How one patient’s end-of-life care can affect us all


David was 42 when he died from stomach cancer. He spent the last year of his life receiving useless chemotherapy and debilitating radiation. David was in terrible pain all of the time. He stayed in bed for months as cancer destroyed his ribs, back and lungs.

Finally, David was rushed to a hospital, plugged into a breathing machine and pierced by countless IV drips. He died despite a battery of tests, drugs and several rounds of rib-cracking CPR.

His wife — previously positive, happy and successful — never recovered. She quit work, drank heavily and spun into a therapy-resistant depression. 12 months later, she used pills to take her life.

At the time of David’s death, his son was 17. The teen found comfort in the kind of pharmaceutical intervention that comes from the bottle and needle. He was high school dropout and in jail by 20. Although paroled at 23, David’s son was back in prison by 26. His life had dissolved to rubble.

David’s suffering, poorly controlled during that last year of life, was a direct result of a failure to plan for the inevitable and the inexcusable negligence of his caregivers to provide comfort. That misery transferred to those he loved. David’s pain continued after death.

Ernest Becker taught us that our fear of death drives the pathology of all societies, and that man may be a diseased and doomed species. In that light, David’s end-of-life journey amplified our universal injury. The anger, fear, loss and confusion of David’s family sickened them and those around them, then spread like cancer. Their pain is in all of us, augmented by the screams of the thousands of patients who die in similar agony.

Our failure to have open, meaningful and realistic conversations around our personal mortality results in the suffering not only of each patient but of civilization itself. While mega-atrocities dominate the front page of every paper and website, underlying that chaos is the banal pain of our lives. We do not talk about or plan for death because we deny our mortality.

Here lies an opportunity: a way to begin a universal conversation about dying. Instead of an abstract struggle to recognize man’s psychoanalytic flaw, his status as a demi-god with which he cannot cope, starts with a simple goal of what can be done to help one patient and one family.

The core purpose of the American Academy of Hospice and Palliative Medicine (AAHPM) is to improve the care of patients with life-threatening or serious conditions through the advancement of hospice and palliative care. Given what we know about inadequate pain control at the end, futile treatment for incurable illness and poor final planning by millions of patients with terminal disease — this is a vital mission.

The AAHPM, the American Medical Association (AMA), Centers for Medicare & Medicaid Services (CMS) and countless other health leadership bodies have seized on quality end-of-life care as a mandate to prevent individual suffering, a basic support to families and foundational to the distribution of scarce resources. Palliative medicine that improves clinical outcomes and quality of life make solid business sense. These goals are noble and important. What is missed is focusing on improving the care around dying. True holistic, open and honest conversations about the end of life can save the world.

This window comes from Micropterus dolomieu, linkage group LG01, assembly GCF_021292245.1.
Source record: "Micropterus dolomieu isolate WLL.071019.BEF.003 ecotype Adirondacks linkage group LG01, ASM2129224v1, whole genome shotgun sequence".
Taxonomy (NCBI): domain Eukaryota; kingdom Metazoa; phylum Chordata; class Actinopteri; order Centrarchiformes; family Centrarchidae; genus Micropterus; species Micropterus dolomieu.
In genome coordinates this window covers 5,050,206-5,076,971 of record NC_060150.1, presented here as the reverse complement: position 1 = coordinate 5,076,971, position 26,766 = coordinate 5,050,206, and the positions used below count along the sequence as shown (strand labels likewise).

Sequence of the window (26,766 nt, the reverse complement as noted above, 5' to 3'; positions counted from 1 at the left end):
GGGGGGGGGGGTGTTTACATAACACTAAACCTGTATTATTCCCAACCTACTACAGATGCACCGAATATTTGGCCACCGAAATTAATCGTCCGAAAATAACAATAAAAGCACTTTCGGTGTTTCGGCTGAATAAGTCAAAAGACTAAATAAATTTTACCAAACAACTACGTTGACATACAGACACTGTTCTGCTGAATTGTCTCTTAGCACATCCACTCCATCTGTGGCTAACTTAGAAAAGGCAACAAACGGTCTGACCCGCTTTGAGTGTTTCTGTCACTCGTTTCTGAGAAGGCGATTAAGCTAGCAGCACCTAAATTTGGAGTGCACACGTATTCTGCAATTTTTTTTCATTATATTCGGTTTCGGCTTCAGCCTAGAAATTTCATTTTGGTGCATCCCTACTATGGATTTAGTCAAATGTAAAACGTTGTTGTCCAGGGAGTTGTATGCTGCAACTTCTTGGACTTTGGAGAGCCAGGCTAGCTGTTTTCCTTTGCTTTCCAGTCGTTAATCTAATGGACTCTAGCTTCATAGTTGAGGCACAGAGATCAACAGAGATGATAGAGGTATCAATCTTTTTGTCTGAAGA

Seen this way, hospice care is a stealth grass-roots campaign to save the species. Better end-of-life conversations may improve our understanding of the dominance of mortal fear in the decisions we make. This is like recycling your newspaper, learning to drive 55 MPH or using low-wattage bulbs. These do not individually make a difference, but they lay a foundation on which to build an entire system of environmental health and address global warming. A caveat applies to both the environment and death. One hopes we are not too late.

The growth of hospice — which reached America in the 1960s, but expanded after the 1983 Tax Equity and Fiscal Responsibility Act, which had Medical hospice benefit — has gradually transformed health care. Nurses and doctors are trained to emphasize end-of-life discussions. Hospice and palliative medicine has expanded as a formal specialty. Even the choice of assisted suicide has become a public conversation. In 1950, 85% of patients in America died in hospitals and nursing homes. By 2015, 45% of terminal patients received hospice care — most at home.

Two years ago, the American Society of Clinical Oncology (ASCO) in collaboration with AAHPM, held their first convention devoted solely to end-of-life care. It was a remarkable moment, since most cancer patients died during the 50 years that ASCO has existed. This signals a new openness to conversation around dying, even among those that treat the dreaded disease.

By reducing the number of horrible experiences, like that of David, palliative medicine may decrease the ambient circulating pain in society. And if we can accept that we are mortal, perhaps we can begin to face that how we cope with death is the basis for all the decisions we will ever make. By empowering this vital introspection, we may achieve something greater.

James C. Salwitz is an oncologist who blogs at Sunrise Rounds.

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